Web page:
Studies in Comparative Political Theory (Oxford University Press)
Editor: Diego von Vacano (Texas A&M University)
Consulting Editors: Andrew March (Yale) and Leigh Jenco (LSE)
The book series will seek to publish the best new research in Comparative Political Theory. We understand this term in a broad sense, as work that goes beyond traditional Western canonical approaches to major political questions or problems. We are especially interested in work that is comparative (deals with two or more distinctive cultural traditions in political thought) and which comes from the discipline of Political Theory in Political Science. However, other approaches and disciplines such as History, Philosophy, Anthropology, and Sociology are welcome. Interdisciplinary perspectives on cardinal political issues will also be of interest.
Non-Western, South-South, Western/Non-Western, Cosmopolitan, and inter-cultural dialogues in political theory, thought, and philosophy, as well as the history of ideas, are welcome. Works that examine important figures and debates in the history of political thought from inter-cultural perspectives will be examined closely for consideration. Latin American, Islamic, East Asian, African, Oceania, South Asian, and East European regional traditions, among others, are of interest. We will also consider work in political theory that is located in the context of advanced developed states if they deal with major inter-cultural issues related to ethnic groups or new immigrant communities and if they engage substantively with the political thought traditions of these groups.
Manuscripts located on the border between Political Theory and Comparative Politics are also in the purview of this series. We seek to reinvigorate political theory in the context of globalization and cultural diversity. Work that addresses issues that have not been dealt properly when using solely the Western canon or Western approaches is especially attractive. Ethnographic work that employs political theory, especially that of non-Western traditions, will also be reviewed.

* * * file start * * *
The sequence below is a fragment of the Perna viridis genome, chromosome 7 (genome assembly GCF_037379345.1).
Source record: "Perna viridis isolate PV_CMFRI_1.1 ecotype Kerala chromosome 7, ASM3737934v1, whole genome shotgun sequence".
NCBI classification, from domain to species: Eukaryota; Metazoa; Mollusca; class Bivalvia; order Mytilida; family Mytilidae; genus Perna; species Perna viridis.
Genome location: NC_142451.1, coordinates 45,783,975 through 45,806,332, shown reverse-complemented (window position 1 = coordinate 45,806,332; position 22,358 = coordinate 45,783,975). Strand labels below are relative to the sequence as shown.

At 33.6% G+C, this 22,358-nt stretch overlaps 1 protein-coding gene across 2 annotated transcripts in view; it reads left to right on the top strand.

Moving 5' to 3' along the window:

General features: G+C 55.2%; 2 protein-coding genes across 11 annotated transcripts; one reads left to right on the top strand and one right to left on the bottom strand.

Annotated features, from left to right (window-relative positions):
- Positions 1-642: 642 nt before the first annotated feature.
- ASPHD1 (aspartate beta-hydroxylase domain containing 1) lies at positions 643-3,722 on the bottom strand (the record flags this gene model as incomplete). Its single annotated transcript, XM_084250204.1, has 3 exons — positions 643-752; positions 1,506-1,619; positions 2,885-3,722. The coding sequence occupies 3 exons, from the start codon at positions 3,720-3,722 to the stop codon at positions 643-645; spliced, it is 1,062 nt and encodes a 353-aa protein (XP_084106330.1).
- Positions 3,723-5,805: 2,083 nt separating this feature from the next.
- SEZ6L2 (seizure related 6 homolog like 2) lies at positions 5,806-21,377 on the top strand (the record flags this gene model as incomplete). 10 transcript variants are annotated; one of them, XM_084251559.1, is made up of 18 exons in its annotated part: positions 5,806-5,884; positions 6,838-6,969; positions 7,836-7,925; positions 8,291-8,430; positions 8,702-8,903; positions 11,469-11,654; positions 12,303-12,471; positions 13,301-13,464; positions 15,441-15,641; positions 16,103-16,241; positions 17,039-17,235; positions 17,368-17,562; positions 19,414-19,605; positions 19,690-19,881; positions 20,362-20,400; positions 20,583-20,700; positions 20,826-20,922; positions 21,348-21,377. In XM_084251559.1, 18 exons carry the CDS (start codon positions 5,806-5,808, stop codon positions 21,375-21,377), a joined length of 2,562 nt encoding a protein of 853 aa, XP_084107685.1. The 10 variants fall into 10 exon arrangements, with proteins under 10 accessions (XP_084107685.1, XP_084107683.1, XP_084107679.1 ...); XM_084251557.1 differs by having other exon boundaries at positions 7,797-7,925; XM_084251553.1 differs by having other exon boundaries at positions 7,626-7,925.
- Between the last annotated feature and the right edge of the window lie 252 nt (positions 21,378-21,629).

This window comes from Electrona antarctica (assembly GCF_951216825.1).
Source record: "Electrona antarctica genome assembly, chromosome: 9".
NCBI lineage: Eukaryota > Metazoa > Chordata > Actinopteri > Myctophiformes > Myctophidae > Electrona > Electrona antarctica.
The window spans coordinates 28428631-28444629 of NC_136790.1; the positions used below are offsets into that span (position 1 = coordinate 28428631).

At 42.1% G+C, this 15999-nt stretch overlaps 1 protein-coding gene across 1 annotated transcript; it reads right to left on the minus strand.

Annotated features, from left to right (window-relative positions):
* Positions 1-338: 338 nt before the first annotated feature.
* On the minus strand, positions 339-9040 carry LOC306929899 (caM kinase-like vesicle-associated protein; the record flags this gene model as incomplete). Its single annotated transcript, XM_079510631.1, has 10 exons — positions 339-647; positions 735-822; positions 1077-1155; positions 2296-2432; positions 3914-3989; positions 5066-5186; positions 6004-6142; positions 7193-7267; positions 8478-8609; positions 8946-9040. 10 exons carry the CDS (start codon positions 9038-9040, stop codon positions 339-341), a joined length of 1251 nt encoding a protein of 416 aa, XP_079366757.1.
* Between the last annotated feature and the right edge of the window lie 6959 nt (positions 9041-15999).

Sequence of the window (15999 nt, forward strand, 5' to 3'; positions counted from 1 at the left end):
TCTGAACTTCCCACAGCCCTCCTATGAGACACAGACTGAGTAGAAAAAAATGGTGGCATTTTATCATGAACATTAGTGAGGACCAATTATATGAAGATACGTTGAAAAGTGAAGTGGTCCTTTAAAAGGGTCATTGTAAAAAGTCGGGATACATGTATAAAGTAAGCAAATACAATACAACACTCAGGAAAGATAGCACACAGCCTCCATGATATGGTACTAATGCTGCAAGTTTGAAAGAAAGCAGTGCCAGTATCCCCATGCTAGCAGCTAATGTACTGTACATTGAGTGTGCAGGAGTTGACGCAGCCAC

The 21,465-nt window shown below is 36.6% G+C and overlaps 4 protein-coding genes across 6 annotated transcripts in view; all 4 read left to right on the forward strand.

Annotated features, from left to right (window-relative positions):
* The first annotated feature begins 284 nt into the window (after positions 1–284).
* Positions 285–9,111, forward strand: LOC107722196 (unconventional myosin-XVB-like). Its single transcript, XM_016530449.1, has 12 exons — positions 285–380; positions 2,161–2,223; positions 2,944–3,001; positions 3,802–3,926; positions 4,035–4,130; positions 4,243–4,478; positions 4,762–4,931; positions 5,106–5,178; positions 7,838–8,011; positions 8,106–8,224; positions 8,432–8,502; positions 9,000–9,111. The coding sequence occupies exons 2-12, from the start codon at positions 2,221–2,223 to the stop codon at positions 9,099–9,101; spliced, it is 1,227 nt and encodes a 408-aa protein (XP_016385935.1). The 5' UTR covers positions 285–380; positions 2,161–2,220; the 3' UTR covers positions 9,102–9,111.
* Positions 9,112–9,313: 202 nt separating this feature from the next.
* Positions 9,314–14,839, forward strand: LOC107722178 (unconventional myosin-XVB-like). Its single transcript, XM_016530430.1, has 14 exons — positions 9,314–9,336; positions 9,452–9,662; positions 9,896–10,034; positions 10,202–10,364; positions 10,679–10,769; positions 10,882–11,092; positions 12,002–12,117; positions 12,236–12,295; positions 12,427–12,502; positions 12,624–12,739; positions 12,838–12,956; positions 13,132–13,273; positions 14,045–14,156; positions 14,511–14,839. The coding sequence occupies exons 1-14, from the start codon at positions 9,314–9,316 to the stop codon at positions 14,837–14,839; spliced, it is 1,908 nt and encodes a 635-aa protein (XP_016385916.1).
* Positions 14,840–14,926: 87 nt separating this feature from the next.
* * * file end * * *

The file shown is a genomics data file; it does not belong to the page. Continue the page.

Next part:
Topics ought to be of broad interest to a wide audience, not just to area specialists. We seek to address major political problems of wide significance and global appeal, even if they originate in particular locales or contexts. Some themes of particular interest are democracy, authoritarianism, religion, race/ethnicity, gender, migration, identity, and inequality.
Advisory Board: Michael Walzer (IAS), Seyla Benhabib (Yale), Joshua Ober (Stanford), Stephen Macedo (Princeton), Thomas Pangle (UT Austin), Kazuko Suzuki (Texas A&M), Cary Nederman (Texas A&M), JS Maloy (LSU), Ari Adut (UT Austin), Lawrence Hamilton (Wits, South Africa), Rochana Bajpai (SOAS), Elias Palti (UBA Argentina), Aurelian Craiutu (Indiana), Jennifer London (UCLA), Jose Antonio Aguilar (CIDE Mexico), Stephen C. Angle (Wesleyan)
Inquiries can be sent to Dr. Diego von Vacano, Texas A&M University, at OxfordCPT@gmail.com. The editor may subsequently request abstracts, proposals, or manuscripts.
An update: Loubna El Amine has now joined as a Consulting Editor. The latest information about the series is available here.